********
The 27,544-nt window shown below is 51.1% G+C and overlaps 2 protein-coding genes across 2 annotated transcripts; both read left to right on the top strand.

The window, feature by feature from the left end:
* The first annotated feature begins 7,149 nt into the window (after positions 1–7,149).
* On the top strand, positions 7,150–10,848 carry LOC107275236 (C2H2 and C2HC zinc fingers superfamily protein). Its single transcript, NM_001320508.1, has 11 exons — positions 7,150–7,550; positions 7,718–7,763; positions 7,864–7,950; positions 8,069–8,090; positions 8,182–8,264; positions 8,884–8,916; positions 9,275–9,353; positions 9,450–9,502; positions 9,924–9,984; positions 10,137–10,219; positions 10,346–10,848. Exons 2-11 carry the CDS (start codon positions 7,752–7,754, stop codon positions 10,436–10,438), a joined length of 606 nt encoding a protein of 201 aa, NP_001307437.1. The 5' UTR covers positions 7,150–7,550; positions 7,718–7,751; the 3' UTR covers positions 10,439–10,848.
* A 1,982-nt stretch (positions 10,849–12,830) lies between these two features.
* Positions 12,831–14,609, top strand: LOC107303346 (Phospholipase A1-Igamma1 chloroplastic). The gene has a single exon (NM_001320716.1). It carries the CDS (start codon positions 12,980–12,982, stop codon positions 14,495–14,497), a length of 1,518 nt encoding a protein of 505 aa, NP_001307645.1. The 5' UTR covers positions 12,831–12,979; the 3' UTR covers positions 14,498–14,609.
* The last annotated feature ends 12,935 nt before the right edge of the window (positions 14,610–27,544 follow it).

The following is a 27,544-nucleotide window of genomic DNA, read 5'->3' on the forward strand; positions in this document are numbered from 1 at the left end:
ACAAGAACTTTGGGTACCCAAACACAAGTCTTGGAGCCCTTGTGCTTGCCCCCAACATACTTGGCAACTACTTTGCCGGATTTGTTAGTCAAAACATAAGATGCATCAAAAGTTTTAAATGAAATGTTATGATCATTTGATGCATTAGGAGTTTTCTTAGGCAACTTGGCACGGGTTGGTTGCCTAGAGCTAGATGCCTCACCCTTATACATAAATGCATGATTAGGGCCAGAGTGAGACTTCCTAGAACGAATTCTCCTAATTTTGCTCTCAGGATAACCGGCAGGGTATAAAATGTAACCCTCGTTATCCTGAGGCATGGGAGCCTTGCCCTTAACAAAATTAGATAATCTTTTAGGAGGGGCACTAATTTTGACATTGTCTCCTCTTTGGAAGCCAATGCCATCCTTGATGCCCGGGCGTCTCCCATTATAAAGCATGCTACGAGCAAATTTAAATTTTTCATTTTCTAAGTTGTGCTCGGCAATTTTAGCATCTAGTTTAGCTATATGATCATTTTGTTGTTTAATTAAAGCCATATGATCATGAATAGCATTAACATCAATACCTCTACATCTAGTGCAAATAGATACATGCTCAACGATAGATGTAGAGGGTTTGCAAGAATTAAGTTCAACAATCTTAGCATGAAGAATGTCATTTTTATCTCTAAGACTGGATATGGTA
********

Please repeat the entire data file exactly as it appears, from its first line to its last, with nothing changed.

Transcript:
The 27,544-nt window shown below is 51.1% G+C and overlaps 2 protein-coding genes across 2 annotated transcripts; both read left to right on the top strand.

The window, feature by feature from the left end:
* The first annotated feature begins 7,149 nt into the window (after positions 1–7,149).
* On the top strand, positions 7,150–10,848 carry LOC107275236 (C2H2 and C2HC zinc fingers superfamily protein). Its single transcript, NM_001320508.1, has 11 exons — positions 7,150–7,550; positions 7,718–7,763; positions 7,864–7,950; positions 8,069–8,090; positions 8,182–8,264; positions 8,884–8,916; positions 9,275–9,353; positions 9,450–9,502; positions 9,924–9,984; positions 10,137–10,219; positions 10,346–10,848. Exons 2-11 carry the CDS (start codon positions 7,752–7,754, stop codon positions 10,436–10,438), a joined length of 606 nt encoding a protein of 201 aa, NP_001307437.1. The 5' UTR covers positions 7,150–7,550; positions 7,718–7,751; the 3' UTR covers positions 10,439–10,848.
* A 1,982-nt stretch (positions 10,849–12,830) lies between these two features.
* Positions 12,831–14,609, top strand: LOC107303346 (Phospholipase A1-Igamma1 chloroplastic). The gene has a single exon (NM_001320716.1). It carries the CDS (start codon positions 12,980–12,982, stop codon positions 14,495–14,497), a length of 1,518 nt encoding a protein of 505 aa, NP_001307645.1. The 5' UTR covers positions 12,831–12,979; the 3' UTR covers positions 14,498–14,609.
* The last annotated feature ends 12,935 nt before the right edge of the window (positions 14,610–27,544 follow it).

The following is a 27,544-nucleotide window of genomic DNA, read 5'->3' on the forward strand; positions in this document are numbered from 1 at the left end:
ACAAGAACTTTGGGTACCCAAACACAAGTCTTGGAGCCCTTGTGCTTGCCCCCAACATACTTGGCAACTACTTTGCCGGATTTGTTAGTCAAAACATAAGATGCATCAAAAGTTTTAAATGAAATGTTATGATCATTTGATGCATTAGGAGTTTTCTTAGGCAACTTGGCACGGGTTGGTTGCCTAGAGCTAGATGCCTCACCCTTATACATAAATGCATGATTAGGGCCAGAGTGAGACTTCCTAGAACGAATTCTCCTAATTTTGCTCTCAGGATAACCGGCAGGGTATAAAATGTAACCCTCGTTATCCTGAGGCATGGGAGCCTTGCCCTTAACAAAATTAGATAATCTTTTAGGAGGGGCACTAATTTTGACATTGTCTCCTCTTTGGAAGCCAATGCCATCCTTGATGCCCGGGCGTCTCCCATTATAAAGCATGCTACGAGCAAATTTAAATTTTTCATTTTCTAAGTTGTGCTCGGCAATTTTAGCATCTAGTTTAGCTATATGATCATTTTGTTGTTTAATTAAAGCCATATGATCATGAATAGCATTAACATCAATACCTCTACATCTAGTGCAAATAGATACATGCTCAACGATAGATGTAGAGGGTTTGCAAGAATTAAGTTCAACAATCTTAGCATGAAGAATGTCATTTTTATCTCTAAGACTGGATATGGTA